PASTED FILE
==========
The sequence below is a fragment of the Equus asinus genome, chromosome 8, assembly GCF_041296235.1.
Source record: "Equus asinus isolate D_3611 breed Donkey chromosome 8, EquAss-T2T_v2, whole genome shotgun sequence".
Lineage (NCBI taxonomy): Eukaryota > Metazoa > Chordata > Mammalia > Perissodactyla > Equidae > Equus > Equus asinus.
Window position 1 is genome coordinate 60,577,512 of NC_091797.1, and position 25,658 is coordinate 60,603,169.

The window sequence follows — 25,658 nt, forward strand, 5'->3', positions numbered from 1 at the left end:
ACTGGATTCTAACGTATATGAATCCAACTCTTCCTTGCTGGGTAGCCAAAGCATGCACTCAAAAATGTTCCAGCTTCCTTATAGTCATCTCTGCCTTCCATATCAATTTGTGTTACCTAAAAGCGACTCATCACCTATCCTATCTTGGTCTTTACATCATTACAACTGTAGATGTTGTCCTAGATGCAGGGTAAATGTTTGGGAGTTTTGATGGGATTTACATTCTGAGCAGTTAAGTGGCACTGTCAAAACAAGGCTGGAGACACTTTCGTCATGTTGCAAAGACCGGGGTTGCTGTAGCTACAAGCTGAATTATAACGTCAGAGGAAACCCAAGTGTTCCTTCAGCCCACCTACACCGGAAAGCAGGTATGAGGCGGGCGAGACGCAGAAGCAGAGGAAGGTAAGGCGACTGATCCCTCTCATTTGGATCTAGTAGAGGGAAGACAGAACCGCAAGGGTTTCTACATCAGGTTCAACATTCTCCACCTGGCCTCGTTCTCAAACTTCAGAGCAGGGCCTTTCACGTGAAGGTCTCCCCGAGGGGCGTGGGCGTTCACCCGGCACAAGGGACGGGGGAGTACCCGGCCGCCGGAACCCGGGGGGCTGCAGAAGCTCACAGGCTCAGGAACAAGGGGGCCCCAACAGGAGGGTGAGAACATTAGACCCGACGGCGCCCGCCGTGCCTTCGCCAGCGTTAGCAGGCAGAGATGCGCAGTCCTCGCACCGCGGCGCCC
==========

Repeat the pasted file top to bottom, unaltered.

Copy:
The sequence below is a fragment of the Equus asinus genome, chromosome 8, assembly GCF_041296235.1.
Source record: "Equus asinus isolate D_3611 breed Donkey chromosome 8, EquAss-T2T_v2, whole genome shotgun sequence".
Lineage (NCBI taxonomy): Eukaryota > Metazoa > Chordata > Mammalia > Perissodactyla > Equidae > Equus > Equus asinus.
Window position 1 is genome coordinate 60,577,512 of NC_091797.1, and position 25,658 is coordinate 60,603,169.

The window sequence follows — 25,658 nt, forward strand, 5'->3', positions numbered from 1 at the left end:
ACTGGATTCTAACGTATATGAATCCAACTCTTCCTTGCTGGGTAGCCAAAGCATGCACTCAAAAATGTTCCAGCTTCCTTATAGTCATCTCTGCCTTCCATATCAATTTGTGTTACCTAAAAGCGACTCATCACCTATCCTATCTTGGTCTTTACATCATTACAACTGTAGATGTTGTCCTAGATGCAGGGTAAATGTTTGGGAGTTTTGATGGGATTTACATTCTGAGCAGTTAAGTGGCACTGTCAAAACAAGGCTGGAGACACTTTCGTCATGTTGCAAAGACCGGGGTTGCTGTAGCTACAAGCTGAATTATAACGTCAGAGGAAACCCAAGTGTTCCTTCAGCCCACCTACACCGGAAAGCAGGTATGAGGCGGGCGAGACGCAGAAGCAGAGGAAGGTAAGGCGACTGATCCCTCTCATTTGGATCTAGTAGAGGGAAGACAGAACCGCAAGGGTTTCTACATCAGGTTCAACATTCTCCACCTGGCCTCGTTCTCAAACTTCAGAGCAGGGCCTTTCACGTGAAGGTCTCCCCGAGGGGCGTGGGCGTTCACCCGGCACAAGGGACGGGGGAGTACCCGGCCGCCGGAACCCGGGGGGCTGCAGAAGCTCACAGGCTCAGGAACAAGGGGGCCCCAACAGGAGGGTGAGAACATTAGACCCGACGGCGCCCGCCGTGCCTTCGCCAGCGTTAGCAGGCAGAGATGCGCAGTCCTCGCACCGCGGCGCCC